if ex < bx + 8

              ey = enemyy(f)  ; makes normal variables
              by = bullety(g)

              if ey > by - 8
                 if ey < by + 8
                          collide()
                 endif
              endif
          endif
        endif
    next
next
This is the better way to do it:

Code:
for f =0 to num_enemies

  ex = enemyx(f)

   for g = 0 to num_bullets

       bx = bulletx(g)

       if ex > bx - 8
          if ex < bx + 8

              ey = enemyy(f)  ; makes normal variables
              by = bullety(g)

              if ey > by - 8
                 if ey < by + 8
                          collide()
                 endif
              endif

          endif
        endif

    next
next
In the old version the ex = enemyx(f) was done in every bullet check, even though it only needed to be done when the switch to the next enemy happened. Not sure if ey = enemyy(f) should also be moved where the ex = enemyx(f) now is, or should it be left where it is...testing would be needed to see which way is faster.
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Old 10 June 2018, 17:35   #56
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I usually have my enemies on a list and I run a loop that works like

MOVEMENT
AI LOGIC (if any)
TEST COLLISION
BLIT
repeat

so in a certain way I am blitting between CPU operations.
The other thing I'm doing now is putting all my "list variables" on normal variables at the start of each iteration (well, at least the ones I am going to use more than once), so I only manipulate the normal variables. At the end of the iteration, I put the values back to the list variable. Didn't test how much speed I gained with it though... I am just trusting you (and to be frankly, this makes easier to work with subroutines )

Now for the display size, that's something I didn't know. Most of the time I use Dual Playfield so I don't have to redraw backgrounds graphics when moving stuff around, and this is supposed to be faster.
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Old 10 June 2018, 19:44   #57
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I'm interested to know what your solution is but surely if your moving All your Bobs at once in some loop you can also add a few lines to check if theres a collision?

...I keep forgetting you have 32 bullets and lots of enemies...Dammm

I'm really intrigued to know your solution.

There must be a common trick to this.

This is why a lack of Blitz examples is annoying.

Last edited by Retro1234; 10 June 2018 at 19:52.
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Old 10 June 2018, 20:20   #58
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[ Show youtube player ]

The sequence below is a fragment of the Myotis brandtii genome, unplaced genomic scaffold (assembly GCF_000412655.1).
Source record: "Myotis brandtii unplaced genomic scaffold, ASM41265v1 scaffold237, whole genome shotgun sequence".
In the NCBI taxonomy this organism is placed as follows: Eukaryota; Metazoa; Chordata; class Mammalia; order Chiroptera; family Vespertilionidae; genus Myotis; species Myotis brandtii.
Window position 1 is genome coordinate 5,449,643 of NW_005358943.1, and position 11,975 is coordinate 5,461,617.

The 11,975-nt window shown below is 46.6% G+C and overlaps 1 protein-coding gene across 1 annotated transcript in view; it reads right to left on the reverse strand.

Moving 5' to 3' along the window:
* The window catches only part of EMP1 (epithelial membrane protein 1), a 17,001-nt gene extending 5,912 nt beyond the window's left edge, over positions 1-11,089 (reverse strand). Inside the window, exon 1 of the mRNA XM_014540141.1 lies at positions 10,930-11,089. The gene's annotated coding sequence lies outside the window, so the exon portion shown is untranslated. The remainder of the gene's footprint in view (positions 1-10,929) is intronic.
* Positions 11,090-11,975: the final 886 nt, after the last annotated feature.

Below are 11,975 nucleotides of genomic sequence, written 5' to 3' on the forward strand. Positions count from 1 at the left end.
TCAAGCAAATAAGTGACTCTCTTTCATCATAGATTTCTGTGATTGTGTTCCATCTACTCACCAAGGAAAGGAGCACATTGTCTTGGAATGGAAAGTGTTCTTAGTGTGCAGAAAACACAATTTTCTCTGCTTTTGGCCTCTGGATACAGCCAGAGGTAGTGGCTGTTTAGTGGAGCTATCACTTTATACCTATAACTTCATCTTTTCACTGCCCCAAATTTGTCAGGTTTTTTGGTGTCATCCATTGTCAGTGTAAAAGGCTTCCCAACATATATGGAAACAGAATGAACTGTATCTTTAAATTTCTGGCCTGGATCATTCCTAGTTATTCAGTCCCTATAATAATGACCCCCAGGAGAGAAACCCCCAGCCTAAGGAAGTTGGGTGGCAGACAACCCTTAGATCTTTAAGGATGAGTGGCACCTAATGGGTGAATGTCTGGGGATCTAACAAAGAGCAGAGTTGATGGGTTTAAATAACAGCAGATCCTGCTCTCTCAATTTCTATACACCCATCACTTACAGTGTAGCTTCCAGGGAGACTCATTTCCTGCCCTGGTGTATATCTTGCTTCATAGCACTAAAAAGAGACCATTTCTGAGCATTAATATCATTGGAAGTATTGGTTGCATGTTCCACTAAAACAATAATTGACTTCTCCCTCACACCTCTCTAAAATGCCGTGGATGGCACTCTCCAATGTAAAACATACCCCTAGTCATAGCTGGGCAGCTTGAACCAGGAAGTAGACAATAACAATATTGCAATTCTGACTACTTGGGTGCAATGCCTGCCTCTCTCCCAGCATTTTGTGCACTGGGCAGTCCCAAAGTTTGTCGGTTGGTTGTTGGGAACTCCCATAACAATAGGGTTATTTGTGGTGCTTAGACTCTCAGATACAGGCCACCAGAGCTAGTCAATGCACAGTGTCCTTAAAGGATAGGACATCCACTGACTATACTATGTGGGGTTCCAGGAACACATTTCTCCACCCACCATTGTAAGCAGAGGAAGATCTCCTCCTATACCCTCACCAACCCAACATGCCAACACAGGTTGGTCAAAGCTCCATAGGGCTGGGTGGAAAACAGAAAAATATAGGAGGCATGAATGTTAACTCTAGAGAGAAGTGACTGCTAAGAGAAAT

around 31:30

You have up to 20 player bullets on screen + up to 15 enemies on screen (probably more)

20 * 15 * 4 = 1200 checks. And this is just the heli playing, you could have a 2nd player shooting even more bullets.

HOW THE HELL did those guys do it back at the time? I know Ron Pieket is a magic coder, but certainly there's some trick... even if I know Swiv isn't running at 50 fps.

-

Right now what I'm doing is running the enemy/collision logic at 25 fps and have the player shooting less bullets. Actually running the logic at 25 fps helped with other issues too.
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Old 10 June 2018, 22:47   #59
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Then they say AMOS is poor....

You can do bob/bob collision detects in 3 lines (4 if you want to know which bob/s)

Why is Blitz more complicated?

Afterall apart fro being system (screen) compliant, it does the same thing.
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Old 10 June 2018, 23:15   #60
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Originally Posted by volvo_0ne View Post
Then they say AMOS is poor....

You can do bob/bob collision detects in 3 lines (4 if you want to know which bob/s)

Why is Blitz more complicated?

Afterall apart fro being system (screen) compliant, it does the same thing.
You can do it with 30 objects against other 8 objects in a single frame?

Several examples here were done with just 4 lines too, even less with that. The thing is not how hard its to do it, the thing is when you need to check a lot of objects against a lot of objects. Although I posted this on the blitz forum (because that's what I am using), this is a very common problem when coding 2D games.

Can you do 960 IFs checks on Amos in a single frame? If so, then Blitz indeed has something very wrong with it.